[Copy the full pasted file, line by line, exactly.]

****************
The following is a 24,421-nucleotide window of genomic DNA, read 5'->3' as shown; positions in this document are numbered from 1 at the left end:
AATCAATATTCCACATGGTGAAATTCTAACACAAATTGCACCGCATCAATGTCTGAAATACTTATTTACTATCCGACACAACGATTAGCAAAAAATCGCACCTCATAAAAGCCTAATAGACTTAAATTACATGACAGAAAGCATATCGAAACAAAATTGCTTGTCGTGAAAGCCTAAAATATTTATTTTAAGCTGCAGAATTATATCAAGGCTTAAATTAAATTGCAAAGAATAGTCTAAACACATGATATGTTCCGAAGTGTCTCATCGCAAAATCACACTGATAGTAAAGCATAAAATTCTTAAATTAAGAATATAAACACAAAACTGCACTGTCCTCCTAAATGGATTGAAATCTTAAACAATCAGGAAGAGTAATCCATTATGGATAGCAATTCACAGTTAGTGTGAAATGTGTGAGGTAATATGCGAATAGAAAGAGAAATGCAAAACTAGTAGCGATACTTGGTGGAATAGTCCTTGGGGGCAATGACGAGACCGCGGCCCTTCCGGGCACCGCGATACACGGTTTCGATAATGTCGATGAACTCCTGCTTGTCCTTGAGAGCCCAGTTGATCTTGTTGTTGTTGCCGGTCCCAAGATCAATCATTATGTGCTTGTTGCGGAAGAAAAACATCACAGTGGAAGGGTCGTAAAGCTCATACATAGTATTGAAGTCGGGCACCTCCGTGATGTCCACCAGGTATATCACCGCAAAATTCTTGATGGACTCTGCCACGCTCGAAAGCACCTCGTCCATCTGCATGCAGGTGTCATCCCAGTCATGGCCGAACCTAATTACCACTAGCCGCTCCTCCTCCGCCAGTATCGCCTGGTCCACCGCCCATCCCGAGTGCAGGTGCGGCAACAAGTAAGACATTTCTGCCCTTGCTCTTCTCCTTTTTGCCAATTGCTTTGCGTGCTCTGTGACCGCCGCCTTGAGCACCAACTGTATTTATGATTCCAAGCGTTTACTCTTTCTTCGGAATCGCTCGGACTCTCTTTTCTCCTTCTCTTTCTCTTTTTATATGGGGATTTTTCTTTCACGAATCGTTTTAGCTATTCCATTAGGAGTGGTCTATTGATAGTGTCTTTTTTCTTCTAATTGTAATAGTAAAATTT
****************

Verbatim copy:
The following is a 24,421-nucleotide window of genomic DNA, read 5'->3' as shown; positions in this document are numbered from 1 at the left end:
AATCAATATTCCACATGGTGAAATTCTAACACAAATTGCACCGCATCAATGTCTGAAATACTTATTTACTATCCGACACAACGATTAGCAAAAAATCGCACCTCATAAAAGCCTAATAGACTTAAATTACATGACAGAAAGCATATCGAAACAAAATTGCTTGTCGTGAAAGCCTAAAATATTTATTTTAAGCTGCAGAATTATATCAAGGCTTAAATTAAATTGCAAAGAATAGTCTAAACACATGATATGTTCCGAAGTGTCTCATCGCAAAATCACACTGATAGTAAAGCATAAAATTCTTAAATTAAGAATATAAACACAAAACTGCACTGTCCTCCTAAATGGATTGAAATCTTAAACAATCAGGAAGAGTAATCCATTATGGATAGCAATTCACAGTTAGTGTGAAATGTGTGAGGTAATATGCGAATAGAAAGAGAAATGCAAAACTAGTAGCGATACTTGGTGGAATAGTCCTTGGGGGCAATGACGAGACCGCGGCCCTTCCGGGCACCGCGATACACGGTTTCGATAATGTCGATGAACTCCTGCTTGTCCTTGAGAGCCCAGTTGATCTTGTTGTTGTTGCCGGTCCCAAGATCAATCATTATGTGCTTGTTGCGGAAGAAAAACATCACAGTGGAAGGGTCGTAAAGCTCATACATAGTATTGAAGTCGGGCACCTCCGTGATGTCCACCAGGTATATCACCGCAAAATTCTTGATGGACTCTGCCACGCTCGAAAGCACCTCGTCCATCTGCATGCAGGTGTCATCCCAGTCATGGCCGAACCTAATTACCACTAGCCGCTCCTCCTCCGCCAGTATCGCCTGGTCCACCGCCCATCCCGAGTGCAGGTGCGGCAACAAGTAAGACATTTCTGCCCTTGCTCTTCTCCTTTTTGCCAATTGCTTTGCGTGCTCTGTGACCGCCGCCTTGAGCACCAACTGTATTTATGATTCCAAGCGTTTACTCTTTCTTCGGAATCGCTCGGACTCTCTTTTCTCCTTCTCTTTCTCTTTTTATATGGGGATTTTTCTTTCACGAATCGTTTTAGCTATTCCATTAGGAGTGGTCTATTGATAGTGTCTTTTTTCTTCTAATTGTAATAGTAAAATTT